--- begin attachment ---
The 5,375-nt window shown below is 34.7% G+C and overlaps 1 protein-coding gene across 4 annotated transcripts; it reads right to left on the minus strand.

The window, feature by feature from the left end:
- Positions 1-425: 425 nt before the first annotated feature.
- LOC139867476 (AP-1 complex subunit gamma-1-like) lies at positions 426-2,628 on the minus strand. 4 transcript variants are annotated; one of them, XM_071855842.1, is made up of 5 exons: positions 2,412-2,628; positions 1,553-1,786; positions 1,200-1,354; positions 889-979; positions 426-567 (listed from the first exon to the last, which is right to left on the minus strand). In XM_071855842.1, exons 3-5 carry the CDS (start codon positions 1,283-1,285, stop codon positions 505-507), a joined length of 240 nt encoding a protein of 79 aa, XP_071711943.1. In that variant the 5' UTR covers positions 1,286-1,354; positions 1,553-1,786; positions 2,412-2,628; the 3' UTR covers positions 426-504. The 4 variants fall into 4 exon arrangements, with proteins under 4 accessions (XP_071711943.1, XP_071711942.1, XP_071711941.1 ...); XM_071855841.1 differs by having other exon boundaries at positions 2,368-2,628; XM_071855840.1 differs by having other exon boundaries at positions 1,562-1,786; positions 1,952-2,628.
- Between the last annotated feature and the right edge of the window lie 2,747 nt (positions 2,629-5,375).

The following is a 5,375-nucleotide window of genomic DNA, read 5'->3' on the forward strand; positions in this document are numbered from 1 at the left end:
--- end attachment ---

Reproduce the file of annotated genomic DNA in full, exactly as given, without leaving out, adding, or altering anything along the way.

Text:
The 5,375-nt window shown below is 34.7% G+C and overlaps 1 protein-coding gene across 4 annotated transcripts; it reads right to left on the minus strand.

The window, feature by feature from the left end:
- Positions 1-425: 425 nt before the first annotated feature.
- LOC139867476 (AP-1 complex subunit gamma-1-like) lies at positions 426-2,628 on the minus strand. 4 transcript variants are annotated; one of them, XM_071855842.1, is made up of 5 exons: positions 2,412-2,628; positions 1,553-1,786; positions 1,200-1,354; positions 889-979; positions 426-567 (listed from the first exon to the last, which is right to left on the minus strand). In XM_071855842.1, exons 3-5 carry the CDS (start codon positions 1,283-1,285, stop codon positions 505-507), a joined length of 240 nt encoding a protein of 79 aa, XP_071711943.1. In that variant the 5' UTR covers positions 1,286-1,354; positions 1,553-1,786; positions 2,412-2,628; the 3' UTR covers positions 426-504. The 4 variants fall into 4 exon arrangements, with proteins under 4 accessions (XP_071711943.1, XP_071711942.1, XP_071711941.1 ...); XM_071855841.1 differs by having other exon boundaries at positions 2,368-2,628; XM_071855840.1 differs by having other exon boundaries at positions 1,562-1,786; positions 1,952-2,628.
- Between the last annotated feature and the right edge of the window lie 2,747 nt (positions 2,629-5,375).

The following is a 5,375-nucleotide window of genomic DNA, read 5'->3' on the forward strand; positions in this document are numbered from 1 at the left end: